When I was a kid in the 1960's in Burbank there used to be a factory that manufactured screws - at least I think they did because the sign affixed on the building was "American Screw Company," or something like that. I was vaguely scandalized by another bit of advertising that was also on the side of the building: an image of a crying baby with the question, "Have a screw problem?" Whenever we drove by it I'd say to myself, "I can't believe they got away with that!" the term "screw," of course, being slang for sexual intercourse.
When Mom died I inherited eight small and one large glass Sanka jars containing her screw collection and other hardware, a mish-mosh assortment of sheet metal screws, hex-head screws, machine screws, casters and other metal and brass flotsam and jetsam. While I had three little plastic cabinets with pull-out drawers of screws and other hardware of my own, I kept Mom's out of sentiment. Every now and then I'd actually use something from it. As a part of my overall Garage Improvement Project, I want to reduce the number of small hardware and screw bins I have and actually make it easier to find what I want, so, in an activity that topped even my past obsessive limits for organization, I sorted what screws go where in the single cabinet and eight Sanka jars.
Now that I'm 55 and know myself pretty well, I know that this kind of sorting/organizational effort is one of my very favorite activities. Making order out of disorder... that sort of thing. I'm in pig heaven when I can do that. I recall the joy I used to feel as a kid, going through the 1,200 or so comic books I kept in a big trunk, making sure that they were all in ordered stacks and in numerical order within type, with a card affixed to the trunk lid showing what comics were in one stack. Getting to, say, my oldest Batman comic was easy. My Lps are also now arranged in this fashion.
Having had decades of experience mending things and dealing with hardware, I now know that I use sheet metal screws far more often than any other type. Wood screws I use least of all - mainly because I suck at cabinetry and don't often attempt it. Hex headed and round headed machine screws come second. So... I collected all the sheet metal screws that I didn't know I had and put them into two Sanka jars of their own, with the other Sanka jars used for the various other types of screws, nuts, washers and cotter pins.
When you buy one of those little plastic cabinets of screws you always get about twenty times more cotter pins and wood screws than you will ever need, so I threw a bunch out. I now have a manageable and useful number of screws, all visibly sorted in Sanka jars. And guess what? I thought I needed another bag or two of sheet metal screws, that I was running out. Far from it! The single plastic 25 bin cabinet I kept I reserved for the various other types of hardware I don't feel comfortable throwing out. I cleaned it up a bit... in fact, I think I shall paint it a little, make nice looking machine-made labels for the bins and make it more presentable in my garage.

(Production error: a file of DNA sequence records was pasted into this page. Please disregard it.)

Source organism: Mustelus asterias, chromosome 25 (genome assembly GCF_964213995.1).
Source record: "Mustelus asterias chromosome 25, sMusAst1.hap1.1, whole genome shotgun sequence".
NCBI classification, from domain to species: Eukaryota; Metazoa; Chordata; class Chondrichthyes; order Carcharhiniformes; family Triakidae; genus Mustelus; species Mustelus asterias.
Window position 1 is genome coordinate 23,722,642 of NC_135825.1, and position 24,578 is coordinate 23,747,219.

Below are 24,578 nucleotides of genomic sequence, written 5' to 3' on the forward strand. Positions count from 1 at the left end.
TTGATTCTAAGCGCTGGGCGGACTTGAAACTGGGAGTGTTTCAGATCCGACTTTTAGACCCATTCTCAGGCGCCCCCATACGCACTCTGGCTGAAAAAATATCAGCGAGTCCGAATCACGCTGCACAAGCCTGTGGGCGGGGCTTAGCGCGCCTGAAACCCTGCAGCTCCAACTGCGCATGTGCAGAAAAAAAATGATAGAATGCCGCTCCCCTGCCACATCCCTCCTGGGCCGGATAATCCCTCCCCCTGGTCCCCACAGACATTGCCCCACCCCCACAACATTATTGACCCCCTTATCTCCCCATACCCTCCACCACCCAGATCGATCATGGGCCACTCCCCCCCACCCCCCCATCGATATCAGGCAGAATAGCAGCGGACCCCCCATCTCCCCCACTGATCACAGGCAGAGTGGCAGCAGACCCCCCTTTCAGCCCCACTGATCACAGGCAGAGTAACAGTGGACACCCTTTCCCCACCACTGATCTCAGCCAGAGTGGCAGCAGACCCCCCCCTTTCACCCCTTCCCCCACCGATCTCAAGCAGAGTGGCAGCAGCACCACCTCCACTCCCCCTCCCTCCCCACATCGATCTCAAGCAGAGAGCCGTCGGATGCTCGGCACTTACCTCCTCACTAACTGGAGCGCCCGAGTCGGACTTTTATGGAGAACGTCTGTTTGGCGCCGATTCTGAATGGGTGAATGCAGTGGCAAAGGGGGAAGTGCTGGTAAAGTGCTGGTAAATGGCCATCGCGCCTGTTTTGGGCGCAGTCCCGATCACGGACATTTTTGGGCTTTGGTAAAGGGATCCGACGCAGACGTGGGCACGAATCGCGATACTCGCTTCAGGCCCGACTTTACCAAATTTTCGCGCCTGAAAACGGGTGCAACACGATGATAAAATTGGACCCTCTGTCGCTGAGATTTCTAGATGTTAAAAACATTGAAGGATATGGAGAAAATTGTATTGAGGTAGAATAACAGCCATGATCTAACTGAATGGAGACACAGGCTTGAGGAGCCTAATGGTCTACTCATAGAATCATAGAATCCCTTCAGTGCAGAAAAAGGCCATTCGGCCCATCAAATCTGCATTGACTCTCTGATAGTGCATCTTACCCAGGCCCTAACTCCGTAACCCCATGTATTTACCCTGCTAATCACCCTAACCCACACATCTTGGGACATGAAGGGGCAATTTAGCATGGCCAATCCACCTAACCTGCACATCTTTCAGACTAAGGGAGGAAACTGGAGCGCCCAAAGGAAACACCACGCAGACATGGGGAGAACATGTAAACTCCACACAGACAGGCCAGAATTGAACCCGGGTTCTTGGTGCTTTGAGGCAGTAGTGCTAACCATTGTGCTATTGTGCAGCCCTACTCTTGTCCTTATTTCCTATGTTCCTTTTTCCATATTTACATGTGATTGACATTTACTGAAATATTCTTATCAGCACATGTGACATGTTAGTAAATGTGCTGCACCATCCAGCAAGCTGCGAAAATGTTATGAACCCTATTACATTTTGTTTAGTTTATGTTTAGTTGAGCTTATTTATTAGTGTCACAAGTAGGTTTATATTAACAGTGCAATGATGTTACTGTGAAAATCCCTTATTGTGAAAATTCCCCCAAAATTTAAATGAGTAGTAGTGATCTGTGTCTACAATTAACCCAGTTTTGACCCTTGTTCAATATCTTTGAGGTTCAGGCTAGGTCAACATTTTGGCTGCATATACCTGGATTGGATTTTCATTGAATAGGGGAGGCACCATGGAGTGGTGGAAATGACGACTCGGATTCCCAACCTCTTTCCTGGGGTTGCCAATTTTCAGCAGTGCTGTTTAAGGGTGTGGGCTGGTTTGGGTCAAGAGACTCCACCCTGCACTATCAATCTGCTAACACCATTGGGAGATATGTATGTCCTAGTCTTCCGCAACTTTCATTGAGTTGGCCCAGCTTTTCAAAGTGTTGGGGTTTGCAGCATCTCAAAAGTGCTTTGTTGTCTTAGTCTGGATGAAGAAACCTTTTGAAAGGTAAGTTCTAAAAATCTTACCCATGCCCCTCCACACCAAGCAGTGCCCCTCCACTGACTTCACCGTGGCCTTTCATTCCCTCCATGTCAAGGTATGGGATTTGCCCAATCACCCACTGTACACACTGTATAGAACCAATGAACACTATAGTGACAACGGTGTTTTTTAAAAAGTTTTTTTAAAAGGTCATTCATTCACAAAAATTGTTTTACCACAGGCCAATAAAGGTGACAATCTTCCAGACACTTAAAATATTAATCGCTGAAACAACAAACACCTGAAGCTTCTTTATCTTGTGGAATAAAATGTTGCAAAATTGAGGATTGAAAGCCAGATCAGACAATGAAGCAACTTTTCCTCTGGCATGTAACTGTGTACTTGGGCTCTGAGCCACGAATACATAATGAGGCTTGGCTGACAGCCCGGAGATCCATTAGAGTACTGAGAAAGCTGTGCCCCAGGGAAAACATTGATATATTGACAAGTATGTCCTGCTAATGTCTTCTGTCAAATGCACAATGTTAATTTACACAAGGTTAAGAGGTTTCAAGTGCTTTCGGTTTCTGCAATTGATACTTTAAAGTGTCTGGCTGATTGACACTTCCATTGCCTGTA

I also framed and hung up a cool 110th Pennsylvania Volunteer Infantry Regiment flyer somebody printed up on cardstock for recruiting events (I used to be in a reenacting unit which replicated that regiment); I've had it ever since 1985. Now I have the garage wall space for it!
Last night I watched Dark Night of the Scarecrow, a 1981 CBS made for TV movie that I saw when it was originally broadcast. I recall thinking that it was exceptionally good for TV - last night's viewing reaffirmed that opinion. (Netflix member reviewers call it the best made for TV horror film ever, and I agree with this assessment.) It isn't dated at all and, in fact, doesn't have a directorial or writing misstep in it. The plot: a retarded man, mistakenly blamed for the injury of a small child, is murdered by four bumpkins in a cornfield in a small California community; his spirit comes back from the dead to seek justice. It is enjoyably creepy, capably acted, and has a great incidental score. Charles Durning, as a contemptible postman, is especially good. This is an Octobery sort of production... I understand videotaped copies have become Halloween viewing traditions for people. This film has become something of a classic.
Yesterday I learned that the cracked hinge on my VW armrest and the blown front speaker is probably covered by VW's 4 year, 50,000 whichever-comes-first warranty. (The four years comes up next month, and I have 41,000 miles on it.) So I have to get the car into a dealership to get that fixed.
Last night Cari and I went to the pool to do one of the things we do during the summer: cook on the grill. It was very pleasant. The summer heat will get poured down on us in the D.C. suburbs later this week, I hear, so we'll be back at the pool in the evenings.... ahhhh....
- ► 2012 (240)
- ▼ June (22)
- ► 2010 (246)
- ► 2009 (256)